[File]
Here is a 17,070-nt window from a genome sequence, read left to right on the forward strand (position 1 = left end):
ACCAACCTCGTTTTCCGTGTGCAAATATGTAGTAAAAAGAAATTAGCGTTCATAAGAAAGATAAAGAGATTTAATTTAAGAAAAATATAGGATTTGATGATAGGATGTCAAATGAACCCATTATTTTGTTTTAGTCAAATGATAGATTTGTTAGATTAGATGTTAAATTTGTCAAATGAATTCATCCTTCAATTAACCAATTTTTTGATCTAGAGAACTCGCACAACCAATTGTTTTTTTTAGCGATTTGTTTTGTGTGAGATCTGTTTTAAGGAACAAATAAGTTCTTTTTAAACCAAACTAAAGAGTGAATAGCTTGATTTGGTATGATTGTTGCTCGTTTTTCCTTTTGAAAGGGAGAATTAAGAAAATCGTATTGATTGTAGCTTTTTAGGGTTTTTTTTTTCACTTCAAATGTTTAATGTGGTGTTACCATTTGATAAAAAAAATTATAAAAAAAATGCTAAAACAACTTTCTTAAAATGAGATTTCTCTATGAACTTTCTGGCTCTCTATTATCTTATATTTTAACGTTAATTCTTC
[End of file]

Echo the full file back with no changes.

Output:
Here is a 17,070-nt window from a genome sequence, read left to right on the forward strand (position 1 = left end):
ACCAACCTCGTTTTCCGTGTGCAAATATGTAGTAAAAAGAAATTAGCGTTCATAAGAAAGATAAAGAGATTTAATTTAAGAAAAATATAGGATTTGATGATAGGATGTCAAATGAACCCATTATTTTGTTTTAGTCAAATGATAGATTTGTTAGATTAGATGTTAAATTTGTCAAATGAATTCATCCTTCAATTAACCAATTTTTTGATCTAGAGAACTCGCACAACCAATTGTTTTTTTTAGCGATTTGTTTTGTGTGAGATCTGTTTTAAGGAACAAATAAGTTCTTTTTAAACCAAACTAAAGAGTGAATAGCTTGATTTGGTATGATTGTTGCTCGTTTTTCCTTTTGAAAGGGAGAATTAAGAAAATCGTATTGATTGTAGCTTTTTAGGGTTTTTTTTTTCACTTCAAATGTTTAATGTGGTGTTACCATTTGATAAAAAAAATTATAAAAAAAATGCTAAAACAACTTTCTTAAAATGAGATTTCTCTATGAACTTTCTGGCTCTCTATTATCTTATATTTTAACGTTAATTCTTC